We are blessed here in Canada to have wild Chaga mushrooms growing on our own birch tree, offering us wild medicine from mother nature herself. Chaga tea offers a slight vanilla flavour which tastes great on its own, and also makes a great base for a chaga turmeric golden mylk latte. Golden Mylk is a modern spin on the Auryvedic drink of warm milk and turmeric. Found at health food stores and speciality cafes, it is creamy and delicious and offers a wide nutrient profile provided by the anti-inflammatory curcuminoids in turmeric and the gingerols in ginger. Golden Mylk generally uses coconut milk as the liquid base, and as the fat source to facilitate absorption of any fat-soluble compounds. Hemp milk from our own Canadian grown hemp seeds can be used instead and offers a creamy consistency that rivals that of coconut milk (see How to Make Your Own Hemp Milk). The combination of the immunoprotective benefits of chaga and the anti-inflammatory aspects of turmeric make this an essential cold weather drink to help nourish and nuture the body.
It’s hard to not get get caught up in all the pumpkin spiced hype. Coffee shops have been on the band-wagon even before the leaves started to turn. Now that October is here, I think it is fair to start filling the kitchen with pumpkin spiced everything. I love cafe style Pumpkin Spiced Lattes but I also know that they are so loaded with sugar and not worth the post-latte crash. Here is my healthier alternative to the sugar-loaded versions. This So Simple Pumpkin Spiced Coffee may turn out to be a regular in your autumn morning routine.
Cinnamon has been shown in help regular blood sugar levels. Studies demonstrated benefits in 1g or 3g servings. Adding 1/4 tsp of cinnamon to your day may help with better glycemic control.
The summer markets are bursting with berries, stone fruit and fresh tomatoes. With the overload of delicious blueberries and wild blackberries we sometimes forget about the more humble harvests. Cabbage springs into season in summer and has a lengthy season lasting over 6 months depending on the climate. Cabbage is also packed full of antioxidants and is an easy addition to summer salads, BBQs and stir-fries. I’m sharing one of my favourite recipes -Creamy Summer Slaw with a Yogurt Dressing, adapted from My New Roots Sarah Brittons’s Cookbook Naturally Nourished. Her version is a beautiful creamy autumn slaw, using seasonal Brussels sprouts and apple. I’ve revamped it to suit the summer months, showcasing one of the most undervalued vegetables on our shelves – cabbage of course.
“The impressive amount of antioxidant phytonutrients in cabbage is one key reason why cabbage intake is liked to decreased risk of cardiovascular disease. Red cabbage is especially high in anthocyanin which provides cardiovascular protection.”
“Curcumin, an active component of Turmeric may be helpful in treating a variety of inflammatory conditions including Crohn’s Disease and Rheumatoid Arthritis”
Wow, where did summer go?! I’ve been holding on to the last of it with my smoothie bowls and salads, and here’s my last ditch effort at preserving summer. What makes this salad special is that Napa cabbage is the main star. It’s crunchy and delicious and oh-so-good shredded. It is also a good calcium source, but often gets over shadowed by kale and bok choy. This Asian Salad with Tempeh and Ginger Sesame Dressing is simple to prepare and uses fermented Apple Cider Vinegar as a base (also see Beet Apple and Kale Salad with Walnuts and Dill) which is something we could all eat a little bit more of. I hope you love this salad as much as I do. Here’s to finishing dinner while the suns still up.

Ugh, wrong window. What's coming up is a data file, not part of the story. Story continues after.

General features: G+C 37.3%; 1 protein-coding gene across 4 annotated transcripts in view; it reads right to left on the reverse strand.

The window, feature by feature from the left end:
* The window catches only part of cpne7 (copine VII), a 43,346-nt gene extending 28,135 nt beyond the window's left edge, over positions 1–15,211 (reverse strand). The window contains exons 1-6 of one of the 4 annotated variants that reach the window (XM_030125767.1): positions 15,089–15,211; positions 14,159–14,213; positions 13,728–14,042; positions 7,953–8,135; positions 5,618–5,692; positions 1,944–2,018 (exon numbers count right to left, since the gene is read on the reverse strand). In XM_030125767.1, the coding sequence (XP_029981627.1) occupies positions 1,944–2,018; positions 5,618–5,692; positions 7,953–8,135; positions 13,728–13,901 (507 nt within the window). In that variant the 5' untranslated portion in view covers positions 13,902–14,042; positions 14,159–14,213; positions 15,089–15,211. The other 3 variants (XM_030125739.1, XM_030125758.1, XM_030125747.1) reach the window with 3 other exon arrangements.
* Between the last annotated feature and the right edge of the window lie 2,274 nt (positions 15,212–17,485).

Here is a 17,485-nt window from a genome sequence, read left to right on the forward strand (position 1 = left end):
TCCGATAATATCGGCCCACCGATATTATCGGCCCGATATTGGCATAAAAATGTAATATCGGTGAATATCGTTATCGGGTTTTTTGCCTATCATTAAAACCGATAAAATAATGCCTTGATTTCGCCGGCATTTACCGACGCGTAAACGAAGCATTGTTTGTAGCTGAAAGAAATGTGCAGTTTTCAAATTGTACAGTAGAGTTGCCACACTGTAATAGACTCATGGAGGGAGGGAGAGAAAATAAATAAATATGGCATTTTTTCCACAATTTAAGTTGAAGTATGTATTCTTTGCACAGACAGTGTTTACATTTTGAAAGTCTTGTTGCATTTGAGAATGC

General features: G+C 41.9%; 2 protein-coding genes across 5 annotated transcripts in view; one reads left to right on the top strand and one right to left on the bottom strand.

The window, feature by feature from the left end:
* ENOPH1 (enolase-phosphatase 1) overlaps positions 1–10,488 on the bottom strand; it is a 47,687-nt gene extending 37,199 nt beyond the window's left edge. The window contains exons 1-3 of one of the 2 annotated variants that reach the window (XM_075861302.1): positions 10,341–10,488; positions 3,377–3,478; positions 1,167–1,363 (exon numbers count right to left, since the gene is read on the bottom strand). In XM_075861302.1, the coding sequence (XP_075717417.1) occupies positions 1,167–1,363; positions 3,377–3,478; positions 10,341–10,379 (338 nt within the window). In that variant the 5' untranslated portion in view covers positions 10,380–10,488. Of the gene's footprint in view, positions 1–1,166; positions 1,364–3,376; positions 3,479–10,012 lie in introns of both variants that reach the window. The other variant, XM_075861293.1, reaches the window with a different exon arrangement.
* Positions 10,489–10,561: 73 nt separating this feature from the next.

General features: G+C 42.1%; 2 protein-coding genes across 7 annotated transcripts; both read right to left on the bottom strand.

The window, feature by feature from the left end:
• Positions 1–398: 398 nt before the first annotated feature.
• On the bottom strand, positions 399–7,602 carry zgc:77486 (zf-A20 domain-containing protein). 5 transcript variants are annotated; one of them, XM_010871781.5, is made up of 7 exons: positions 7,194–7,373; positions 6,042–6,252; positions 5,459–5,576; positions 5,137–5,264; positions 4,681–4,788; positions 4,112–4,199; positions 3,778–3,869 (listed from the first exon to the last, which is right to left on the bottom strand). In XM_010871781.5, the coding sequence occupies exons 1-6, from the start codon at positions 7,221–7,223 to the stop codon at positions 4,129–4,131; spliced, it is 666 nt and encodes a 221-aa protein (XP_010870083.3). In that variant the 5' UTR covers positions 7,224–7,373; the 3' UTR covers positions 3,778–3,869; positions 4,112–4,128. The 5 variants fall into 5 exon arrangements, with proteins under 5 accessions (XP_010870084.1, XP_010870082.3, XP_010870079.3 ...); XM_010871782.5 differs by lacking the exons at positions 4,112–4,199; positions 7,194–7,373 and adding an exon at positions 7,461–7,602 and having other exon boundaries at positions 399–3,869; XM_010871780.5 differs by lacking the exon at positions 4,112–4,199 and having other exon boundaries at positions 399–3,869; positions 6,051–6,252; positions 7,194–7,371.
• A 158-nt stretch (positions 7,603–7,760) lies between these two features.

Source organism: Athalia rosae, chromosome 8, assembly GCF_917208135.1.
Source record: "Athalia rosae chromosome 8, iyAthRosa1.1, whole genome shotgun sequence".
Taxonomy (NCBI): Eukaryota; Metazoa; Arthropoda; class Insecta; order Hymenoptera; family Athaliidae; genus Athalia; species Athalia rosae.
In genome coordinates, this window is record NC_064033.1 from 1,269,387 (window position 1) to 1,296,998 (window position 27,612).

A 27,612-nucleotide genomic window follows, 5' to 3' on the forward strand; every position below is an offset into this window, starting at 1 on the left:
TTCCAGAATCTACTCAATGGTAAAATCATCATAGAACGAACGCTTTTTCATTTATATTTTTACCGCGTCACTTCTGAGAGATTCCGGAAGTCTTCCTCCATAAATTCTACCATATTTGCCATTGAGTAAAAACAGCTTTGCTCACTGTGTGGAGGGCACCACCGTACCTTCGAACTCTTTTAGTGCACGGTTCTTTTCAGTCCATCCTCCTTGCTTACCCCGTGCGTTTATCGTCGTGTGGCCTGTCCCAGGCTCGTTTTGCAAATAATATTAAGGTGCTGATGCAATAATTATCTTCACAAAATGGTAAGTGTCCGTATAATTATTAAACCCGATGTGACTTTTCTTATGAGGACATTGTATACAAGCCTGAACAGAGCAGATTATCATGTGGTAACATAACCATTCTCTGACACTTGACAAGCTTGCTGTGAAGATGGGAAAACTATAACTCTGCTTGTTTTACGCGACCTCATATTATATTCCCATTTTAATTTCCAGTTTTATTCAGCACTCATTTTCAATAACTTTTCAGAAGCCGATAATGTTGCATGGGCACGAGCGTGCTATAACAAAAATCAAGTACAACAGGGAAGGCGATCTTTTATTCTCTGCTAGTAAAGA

“Napa cabbage, also known as Sui Choy, is a relatively good source of calcium with 60mg per cup. It’s low oxalate content makes this source of calcium more bioavailable and easily absorbed”
Not even a week has passed since my return from Indonesia and I can confidently tell you that the thing I miss most is not the warmth nor the beaches, its the food. The flavours and the variety place this cuisine at the top of my list. If you haven’t tried tempeh yet, and your a lover of healthy and tasty food, boy have I got a treat for you. Indonesians enjoy it fried and spicy, and often will add it to dishes such as Gado Gado (see my simplified recipe for Gado Gado Peanut Satay Sauce Recipe) or have it cooked in a spicy sambal served with rice. It is as versatile as tofu, but many prefer the firmer texture of tempeh over its soybean cousin. Here is my play on tempeh, and a good one to get you started on your tempeh journey – Simple Almond Tempeh “Meatballs”.
Ever thought about what’s in season in March? There is no question that Spring has arrived- the flowers are out in full force and the winter jackets have been put back into storage. But even though the cherry blossoms are in bloom, not much is being harvested from the veggie gardens at this time of year. Luckily, last years parsnips, carrots and beets have been kept cold in cellars for us all winter so we can still enjoy last seasons bounty while we wait for the new years crop.
“Root vegetables such as carrots, beets, parsnips, turnips, potato and onion can be stored all winter long and are great additions to any winter or early spring dish.”
All hail kale, the “superfood” all-star of 2013. This trendy vegetable made headlines and it didn’t shine in the spotlight for no reason. Let me tell you why kale really does live up to all the hype.
“Kale is one of the easiest vegetables to grow organically and can be grown year round in most climate zones. A light frost or two even brings out the sweetness in kale – eating seasonally just got so much easier!”
Kale is an excellent source of provitamin-A compounds such as beta-carotene which is important for low light and night vision. Kale is also renowned for its excellent phytonutrient repertoire which range from chlorophyll to quercetin, to lutein and zeaxanthin to sulforaphane and indole-3-carbinol.